Sensory Massage for Autism: Qi Gong
Which of these facts is true about autism?
At least 95% of children with autism have tactile abnormalities.
Tactile abnormalities are strongly linked to a severe inability to self-regulate.
Poor self-regulation is strongly correlated with poor social outcomes.
Caregivers hold the key to unlocking autism.
All of the above.
The answer is E - all of the above. Continue reading to learn about a massage technique that when delivered daily for five month reduces the severity of autism by a third.
Sensory Massage: Qi Gong
Qi Gong Sensory Massage was created and researched by Louisa Silva MD in the 1990’s. Dr. Silva was a general practitioner who combined allopathic medicine with Chinese medicine to achieve the best care for her patients. She suspected early on that children with autism experienced touch differently and the sensations they felt impacted how they interacted with those around them. She theorized that if the sense of touch was normalized in children with ASD, symptoms of autism would improve. In 15 published studies of children diagnosed with autism, Dr. Silva demonstrated that treatment with QST massage decreased the severity of all aspects of autism.
After 5 months of treatment*:
Sensory problems improved by 38%, touch improved by 49%
Autistic behaviors decreased by 32%
Social skills increased and children were more affectionate
Receptive language increased
Parenting stress decreased by 44%
After two years of treatment*:
There was a 100% recovery of the sense of touch
The average decrease of autism severity was 44%
Over 50% of the high functioning children moved off the spectrum
*treatment is referred to here as daily sensory massage by a parent and once weekly with a therapist
Why is touch implicated in Autism?
We have nerve fibers called c-tactile fibers which promote calming and soothing. The fibers are typically in areas where there is hair growth. In babies we typically stroke these areas and it is soothing. Parents teach self-regulation through this soothing touch. Typically, soothing touch involves stroking (face, head, arms, back) which activates these small sensory nerve fibers. When these fibers are intact they promote calming and soothing in young children which leads to social bonding and self-regulation.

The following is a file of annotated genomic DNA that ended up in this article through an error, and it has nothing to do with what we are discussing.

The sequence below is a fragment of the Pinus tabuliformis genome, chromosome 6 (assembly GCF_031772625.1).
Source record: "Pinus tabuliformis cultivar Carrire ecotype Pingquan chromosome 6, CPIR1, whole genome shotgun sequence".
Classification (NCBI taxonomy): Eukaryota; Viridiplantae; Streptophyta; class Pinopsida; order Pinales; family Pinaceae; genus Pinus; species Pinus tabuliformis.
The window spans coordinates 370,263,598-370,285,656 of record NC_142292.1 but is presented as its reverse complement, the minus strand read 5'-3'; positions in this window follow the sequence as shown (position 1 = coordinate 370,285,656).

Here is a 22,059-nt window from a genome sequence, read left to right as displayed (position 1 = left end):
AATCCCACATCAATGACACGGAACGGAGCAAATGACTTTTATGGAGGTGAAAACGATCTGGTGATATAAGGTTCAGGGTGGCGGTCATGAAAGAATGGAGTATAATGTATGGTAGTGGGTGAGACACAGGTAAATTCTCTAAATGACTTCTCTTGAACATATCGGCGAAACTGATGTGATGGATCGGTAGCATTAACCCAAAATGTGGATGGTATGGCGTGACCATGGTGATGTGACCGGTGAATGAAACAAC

Dr. Silva hypothesized that people with autism have less of these nerve fibers and that touch may cause the opposite effect and therefore be perceived as not pleasurable and they may withdraw or need to be in control of the touch. A preliminary biopsy was performed on four children with autism and in each case there was a 50% loss of these sensory nerve fibers that mediate pleasant touch . Additional research must be pursued to demonstrate this in a larger group. However, the research studies demonstrating the efficacy of the massage corroborates these initial findings.
Benefits of Qi Gong Sensory Massage
I was fortunate to have studied with Dr. Silva and learned early on the impact of sensory massage for children and their parents. I have been witness to the relationship change that occurs over the course of the massage. The massage gives parents a roadmap to the best way to soothe their child. The child becomes more comfortable in their own body, more affectionate, learns to self-regulate, and begins to meet developmental milestones. The massage is given daily by caregivers and takes about fifteen minutes. Children and parents all report enjoying their special “Qi, Qi” time together.
For more information on Qi Gong massage and to find a specialist in your area, visit www.qsti.org
Thank you to Karen Peck, of Kid Space Adaptive Play in South Windsor, Connecticut for sharing her specialization in Qi Gong! Karen can be reached at www.kidspaceadaptiveplay.com, by email at firstname.lastname@example.org, or by phone at (860) 432-9923